This type of safety compliance management is particularly important in construction, as research published in the American Journal of Industrial Medicine in 2015 suggests that while hearing loss incidents have been decreasing throughout most industries, construction workers continued to have a higher risk of hearing loss.

Occupational Respiratory Hazards

Loud noises and hearing loss are not the only hazards that workers face, though; respiratory hazards can be even more detrimental to employee health and safety.

Whether due to exposure to harmful fumes or vapors from chemicals and solvents, or due to particulate exposures such as silica and asbestos, these respiratory hazards can cause potentially fatal diseases such as silicosis, mesothelioma, or lung cancer. Because these result from substance exposures, it is imperative that a hazardous material program be implemented, and that employees are well trained on it.

The program needs to be specifically tailored to the substances to which employees are exposed and include the proper controls and protective equipment required by each material’s safety data sheet.  These programs need to be evaluated regularly, especially if a new material is added to your operations, or replaces a substance previously used. Should this happen, the procedures and equipment from the previous substance may not be sufficient for the new.

Having A Safety Compliance Management Plan To Improve Respiratory Hazards

Exposure to respiratory hazards is not something easily determined, either. Just like noise exposures require noise monitoring to determine the decibel exposure, respiratory exposures can only be accurately determined through air monitoring and laboratory testing. This is the only way to find out the amount of a substance that employees are exposed to. If exposures are above the action levels, then employers must protect workers from the exposure.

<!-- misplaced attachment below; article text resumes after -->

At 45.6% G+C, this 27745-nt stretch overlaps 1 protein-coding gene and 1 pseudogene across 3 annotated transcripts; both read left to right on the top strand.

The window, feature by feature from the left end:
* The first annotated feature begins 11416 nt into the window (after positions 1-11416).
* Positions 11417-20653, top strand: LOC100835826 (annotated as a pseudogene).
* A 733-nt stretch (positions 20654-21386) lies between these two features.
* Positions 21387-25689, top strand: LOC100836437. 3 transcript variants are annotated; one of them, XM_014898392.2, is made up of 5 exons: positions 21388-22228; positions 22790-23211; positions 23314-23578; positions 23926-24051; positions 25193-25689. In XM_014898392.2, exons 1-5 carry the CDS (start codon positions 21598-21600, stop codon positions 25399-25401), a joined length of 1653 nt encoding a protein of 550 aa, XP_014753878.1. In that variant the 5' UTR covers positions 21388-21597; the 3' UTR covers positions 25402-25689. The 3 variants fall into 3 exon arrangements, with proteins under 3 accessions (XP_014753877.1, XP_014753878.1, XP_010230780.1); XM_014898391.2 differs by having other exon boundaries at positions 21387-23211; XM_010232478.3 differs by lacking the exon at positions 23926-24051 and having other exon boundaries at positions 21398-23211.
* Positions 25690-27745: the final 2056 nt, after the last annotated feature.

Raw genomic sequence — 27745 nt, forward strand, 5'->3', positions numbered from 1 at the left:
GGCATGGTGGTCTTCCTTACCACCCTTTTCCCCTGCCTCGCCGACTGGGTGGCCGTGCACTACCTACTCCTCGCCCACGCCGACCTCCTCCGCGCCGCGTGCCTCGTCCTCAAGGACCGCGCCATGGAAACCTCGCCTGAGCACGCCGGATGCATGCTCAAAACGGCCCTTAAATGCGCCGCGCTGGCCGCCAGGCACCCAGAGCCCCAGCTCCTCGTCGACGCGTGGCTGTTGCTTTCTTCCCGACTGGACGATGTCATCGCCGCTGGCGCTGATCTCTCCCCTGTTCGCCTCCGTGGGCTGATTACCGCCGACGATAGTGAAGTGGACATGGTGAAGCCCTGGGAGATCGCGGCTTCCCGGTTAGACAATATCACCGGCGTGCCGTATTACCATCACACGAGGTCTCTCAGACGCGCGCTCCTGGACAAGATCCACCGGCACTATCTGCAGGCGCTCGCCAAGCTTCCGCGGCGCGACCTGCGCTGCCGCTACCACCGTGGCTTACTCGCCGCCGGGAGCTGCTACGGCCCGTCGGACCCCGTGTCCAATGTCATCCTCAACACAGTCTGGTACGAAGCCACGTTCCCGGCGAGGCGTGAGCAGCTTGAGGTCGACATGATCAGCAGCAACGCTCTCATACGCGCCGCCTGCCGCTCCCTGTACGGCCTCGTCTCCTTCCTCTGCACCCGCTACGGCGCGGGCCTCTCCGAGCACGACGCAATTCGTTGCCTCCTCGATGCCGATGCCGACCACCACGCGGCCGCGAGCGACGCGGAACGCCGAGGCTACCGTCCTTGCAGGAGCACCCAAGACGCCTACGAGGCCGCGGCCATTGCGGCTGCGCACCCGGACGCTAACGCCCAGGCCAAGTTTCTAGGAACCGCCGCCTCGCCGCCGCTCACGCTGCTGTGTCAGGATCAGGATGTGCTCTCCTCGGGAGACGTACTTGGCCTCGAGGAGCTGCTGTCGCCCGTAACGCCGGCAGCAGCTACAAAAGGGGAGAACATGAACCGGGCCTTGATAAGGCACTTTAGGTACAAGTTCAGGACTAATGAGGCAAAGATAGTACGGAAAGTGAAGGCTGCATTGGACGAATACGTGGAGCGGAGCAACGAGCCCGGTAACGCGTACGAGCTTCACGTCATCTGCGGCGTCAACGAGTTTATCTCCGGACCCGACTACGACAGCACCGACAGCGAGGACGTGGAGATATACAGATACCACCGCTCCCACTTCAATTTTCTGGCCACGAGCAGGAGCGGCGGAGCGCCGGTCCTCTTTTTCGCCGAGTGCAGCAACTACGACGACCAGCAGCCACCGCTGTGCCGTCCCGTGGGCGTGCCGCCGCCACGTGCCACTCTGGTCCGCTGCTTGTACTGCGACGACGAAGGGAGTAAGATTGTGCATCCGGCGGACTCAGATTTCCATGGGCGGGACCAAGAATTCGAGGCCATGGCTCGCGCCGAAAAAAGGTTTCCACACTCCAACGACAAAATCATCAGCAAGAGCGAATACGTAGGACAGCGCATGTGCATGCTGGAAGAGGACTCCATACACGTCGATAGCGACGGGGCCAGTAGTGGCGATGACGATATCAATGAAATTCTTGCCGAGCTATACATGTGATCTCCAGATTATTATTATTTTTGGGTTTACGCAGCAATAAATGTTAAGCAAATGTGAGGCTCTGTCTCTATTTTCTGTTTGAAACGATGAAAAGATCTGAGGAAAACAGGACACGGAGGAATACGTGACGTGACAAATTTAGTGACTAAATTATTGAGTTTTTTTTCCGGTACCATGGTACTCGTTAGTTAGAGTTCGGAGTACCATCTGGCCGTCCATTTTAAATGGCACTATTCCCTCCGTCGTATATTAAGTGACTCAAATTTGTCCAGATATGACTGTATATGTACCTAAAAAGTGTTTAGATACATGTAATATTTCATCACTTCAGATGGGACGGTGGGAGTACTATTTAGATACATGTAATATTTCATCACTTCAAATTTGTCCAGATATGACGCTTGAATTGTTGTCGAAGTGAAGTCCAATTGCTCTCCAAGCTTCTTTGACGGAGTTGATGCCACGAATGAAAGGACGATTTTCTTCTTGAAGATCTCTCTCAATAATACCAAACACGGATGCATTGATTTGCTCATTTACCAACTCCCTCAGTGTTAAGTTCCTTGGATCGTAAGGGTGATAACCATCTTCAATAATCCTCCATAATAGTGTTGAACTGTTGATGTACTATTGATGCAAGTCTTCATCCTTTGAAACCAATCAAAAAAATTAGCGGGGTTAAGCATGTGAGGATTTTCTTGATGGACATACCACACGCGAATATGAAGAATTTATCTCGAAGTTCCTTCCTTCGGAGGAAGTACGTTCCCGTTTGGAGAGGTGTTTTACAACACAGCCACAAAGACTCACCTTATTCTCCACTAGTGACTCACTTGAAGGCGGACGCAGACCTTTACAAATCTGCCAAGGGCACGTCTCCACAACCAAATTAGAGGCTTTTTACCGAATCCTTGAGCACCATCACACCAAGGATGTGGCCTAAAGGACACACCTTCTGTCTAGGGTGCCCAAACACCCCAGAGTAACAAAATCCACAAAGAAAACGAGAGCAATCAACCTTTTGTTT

Again, the hierarchy of protection is important here. If workers are exposed to dangerous substances that exceed their permissible exposure levels, employers must consider whether the substance can be eliminated from their operations. If it cannot be eliminated, can it be replaced with a less dangerous substance? If neither option is feasible, or does not reduce exposures below permissible exposure levels, then PPE is the last line of defense for the workers.

In these instances, a respiratory protection program that meets OSHA’s requirements is necessary.  Requirements include medical exams for employees, fit testing, and training on the proper use and maintenance of the respirators that they will use. In addition, employees wearing respirators must be fit tested annually to ensure the proper fit of the respirators that they use. All of these requirements are to ensure that employees understand the hazards they are exposed to and that they are properly trained to use their respirators to protect them from those hazards. So while it can be an involved process, it is also an important and necessary one.

A Safety Compliance Company Can Keep Workers Safe And Your Business On OSHA’s Good Side

If you are concerned about hearing loss or respiratory hazards, Optimum Safety Management can assist with determining occupational health exposures, developing exposure programs, and implementing safety programs to protect workers from occupational respiratory and noise exposures.